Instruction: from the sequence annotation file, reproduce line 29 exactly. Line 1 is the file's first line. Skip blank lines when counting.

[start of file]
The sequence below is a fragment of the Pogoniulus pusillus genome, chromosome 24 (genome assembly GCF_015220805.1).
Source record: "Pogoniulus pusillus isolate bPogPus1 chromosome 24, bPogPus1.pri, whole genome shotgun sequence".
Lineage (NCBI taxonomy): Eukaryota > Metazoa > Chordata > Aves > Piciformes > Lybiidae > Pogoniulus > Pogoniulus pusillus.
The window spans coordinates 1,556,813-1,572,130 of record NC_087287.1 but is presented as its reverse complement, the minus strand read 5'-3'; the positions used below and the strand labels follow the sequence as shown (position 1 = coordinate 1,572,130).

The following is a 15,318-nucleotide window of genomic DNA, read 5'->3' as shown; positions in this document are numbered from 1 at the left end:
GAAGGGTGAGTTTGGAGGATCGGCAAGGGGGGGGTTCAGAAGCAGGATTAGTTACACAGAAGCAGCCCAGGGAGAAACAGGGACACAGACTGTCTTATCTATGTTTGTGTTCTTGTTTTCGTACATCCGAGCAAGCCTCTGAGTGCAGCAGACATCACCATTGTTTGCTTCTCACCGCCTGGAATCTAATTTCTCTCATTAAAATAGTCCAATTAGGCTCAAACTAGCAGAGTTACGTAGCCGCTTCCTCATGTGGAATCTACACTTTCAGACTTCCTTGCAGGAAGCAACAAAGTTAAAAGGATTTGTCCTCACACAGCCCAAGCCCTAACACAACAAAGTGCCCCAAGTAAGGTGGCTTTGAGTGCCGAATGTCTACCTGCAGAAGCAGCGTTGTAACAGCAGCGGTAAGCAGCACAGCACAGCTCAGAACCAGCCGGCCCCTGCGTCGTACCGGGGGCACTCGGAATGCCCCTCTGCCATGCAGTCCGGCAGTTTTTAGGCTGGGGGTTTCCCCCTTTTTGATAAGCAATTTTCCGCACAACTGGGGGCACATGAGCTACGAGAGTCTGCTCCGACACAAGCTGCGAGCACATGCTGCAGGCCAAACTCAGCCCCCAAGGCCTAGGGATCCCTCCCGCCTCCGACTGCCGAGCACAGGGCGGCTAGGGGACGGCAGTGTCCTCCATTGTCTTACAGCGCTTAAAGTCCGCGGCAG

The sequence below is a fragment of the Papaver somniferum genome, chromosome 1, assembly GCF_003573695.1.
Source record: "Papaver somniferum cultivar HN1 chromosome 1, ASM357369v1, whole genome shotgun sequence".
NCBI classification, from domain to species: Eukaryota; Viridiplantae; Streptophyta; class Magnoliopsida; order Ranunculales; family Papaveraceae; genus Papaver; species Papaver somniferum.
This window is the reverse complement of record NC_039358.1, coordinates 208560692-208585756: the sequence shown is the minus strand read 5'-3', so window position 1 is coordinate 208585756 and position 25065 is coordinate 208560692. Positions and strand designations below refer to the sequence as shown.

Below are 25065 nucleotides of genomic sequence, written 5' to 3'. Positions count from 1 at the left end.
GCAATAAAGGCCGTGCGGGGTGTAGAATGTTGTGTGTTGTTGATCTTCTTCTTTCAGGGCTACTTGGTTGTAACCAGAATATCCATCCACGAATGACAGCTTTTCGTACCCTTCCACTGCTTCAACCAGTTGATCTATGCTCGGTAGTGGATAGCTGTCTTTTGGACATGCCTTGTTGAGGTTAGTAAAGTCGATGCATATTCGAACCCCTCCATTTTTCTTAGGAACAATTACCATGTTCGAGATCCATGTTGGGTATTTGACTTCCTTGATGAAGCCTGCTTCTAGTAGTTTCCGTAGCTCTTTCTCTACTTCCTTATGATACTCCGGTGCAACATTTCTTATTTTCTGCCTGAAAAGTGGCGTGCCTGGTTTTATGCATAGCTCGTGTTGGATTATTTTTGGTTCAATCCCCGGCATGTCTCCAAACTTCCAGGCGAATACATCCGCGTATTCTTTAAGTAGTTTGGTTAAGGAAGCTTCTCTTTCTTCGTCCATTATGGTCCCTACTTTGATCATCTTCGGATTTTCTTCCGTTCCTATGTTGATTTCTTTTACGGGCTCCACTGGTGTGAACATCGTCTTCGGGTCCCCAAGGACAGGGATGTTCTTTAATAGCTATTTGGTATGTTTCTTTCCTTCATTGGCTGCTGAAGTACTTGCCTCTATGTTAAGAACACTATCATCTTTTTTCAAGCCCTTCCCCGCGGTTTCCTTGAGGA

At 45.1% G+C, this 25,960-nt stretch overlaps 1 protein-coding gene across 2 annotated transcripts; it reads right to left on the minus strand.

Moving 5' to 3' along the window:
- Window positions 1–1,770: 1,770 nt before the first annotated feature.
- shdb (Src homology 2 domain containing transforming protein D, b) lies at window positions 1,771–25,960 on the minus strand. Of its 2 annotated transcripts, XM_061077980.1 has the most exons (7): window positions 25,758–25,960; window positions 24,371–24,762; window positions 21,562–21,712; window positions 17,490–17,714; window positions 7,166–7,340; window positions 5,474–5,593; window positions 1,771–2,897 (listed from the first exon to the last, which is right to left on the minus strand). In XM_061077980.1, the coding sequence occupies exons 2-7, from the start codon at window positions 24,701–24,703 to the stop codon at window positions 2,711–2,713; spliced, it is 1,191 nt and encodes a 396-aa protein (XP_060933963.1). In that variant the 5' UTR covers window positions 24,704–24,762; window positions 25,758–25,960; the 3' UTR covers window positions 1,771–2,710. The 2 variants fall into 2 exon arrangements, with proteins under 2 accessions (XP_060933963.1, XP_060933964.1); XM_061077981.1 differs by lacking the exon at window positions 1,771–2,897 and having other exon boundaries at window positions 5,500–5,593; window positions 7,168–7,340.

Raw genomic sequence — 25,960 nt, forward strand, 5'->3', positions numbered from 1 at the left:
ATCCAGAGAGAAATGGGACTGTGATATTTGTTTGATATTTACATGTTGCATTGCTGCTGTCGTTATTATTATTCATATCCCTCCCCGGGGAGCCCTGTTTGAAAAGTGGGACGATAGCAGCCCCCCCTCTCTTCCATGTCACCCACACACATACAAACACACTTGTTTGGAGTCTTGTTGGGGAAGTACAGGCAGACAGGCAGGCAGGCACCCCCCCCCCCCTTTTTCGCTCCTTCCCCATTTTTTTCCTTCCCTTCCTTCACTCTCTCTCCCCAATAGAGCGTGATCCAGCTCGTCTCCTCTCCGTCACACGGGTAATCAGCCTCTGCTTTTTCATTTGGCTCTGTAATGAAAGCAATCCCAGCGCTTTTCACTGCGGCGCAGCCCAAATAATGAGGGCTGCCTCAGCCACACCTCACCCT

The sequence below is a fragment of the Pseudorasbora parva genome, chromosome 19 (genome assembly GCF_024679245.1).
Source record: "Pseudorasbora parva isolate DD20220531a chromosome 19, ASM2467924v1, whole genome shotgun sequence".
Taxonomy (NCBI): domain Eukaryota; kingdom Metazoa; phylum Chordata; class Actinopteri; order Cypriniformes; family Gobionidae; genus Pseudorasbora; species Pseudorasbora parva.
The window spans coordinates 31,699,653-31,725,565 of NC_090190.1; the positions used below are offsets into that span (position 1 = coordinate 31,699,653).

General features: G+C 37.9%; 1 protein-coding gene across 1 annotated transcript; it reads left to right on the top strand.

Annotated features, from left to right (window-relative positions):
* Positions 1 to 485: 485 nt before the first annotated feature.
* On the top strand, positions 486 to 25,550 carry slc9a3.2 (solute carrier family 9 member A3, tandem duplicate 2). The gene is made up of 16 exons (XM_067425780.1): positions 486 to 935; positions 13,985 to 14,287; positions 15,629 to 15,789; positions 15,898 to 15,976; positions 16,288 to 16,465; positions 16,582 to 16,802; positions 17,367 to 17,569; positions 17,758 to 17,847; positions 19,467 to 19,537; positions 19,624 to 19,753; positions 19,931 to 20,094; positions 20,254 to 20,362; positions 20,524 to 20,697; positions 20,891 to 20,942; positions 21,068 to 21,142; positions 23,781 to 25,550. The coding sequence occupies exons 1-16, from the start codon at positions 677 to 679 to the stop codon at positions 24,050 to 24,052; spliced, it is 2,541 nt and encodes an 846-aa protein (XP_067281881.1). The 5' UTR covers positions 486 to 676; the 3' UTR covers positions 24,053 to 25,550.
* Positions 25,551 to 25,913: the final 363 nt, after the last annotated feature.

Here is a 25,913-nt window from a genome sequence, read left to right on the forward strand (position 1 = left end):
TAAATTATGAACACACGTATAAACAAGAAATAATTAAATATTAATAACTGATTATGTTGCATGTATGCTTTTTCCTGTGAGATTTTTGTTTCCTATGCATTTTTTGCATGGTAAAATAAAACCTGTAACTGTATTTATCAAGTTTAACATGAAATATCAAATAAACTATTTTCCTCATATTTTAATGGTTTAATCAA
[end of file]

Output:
TAAATTATGAACACACGTATAAACAAGAAATAATTAAATATTAATAACTGATTATGTTGCATGTATGCTTTTTCCTGTGAGATTTTTGTTTCCTATGCATTTTTTGCATGGTAAAATAAAACCTGTAACTGTATTTATCAAGTTTAACATGAAATATCAAATAAACTATTTTCCTCATATTTTAATGGTTTAATCAA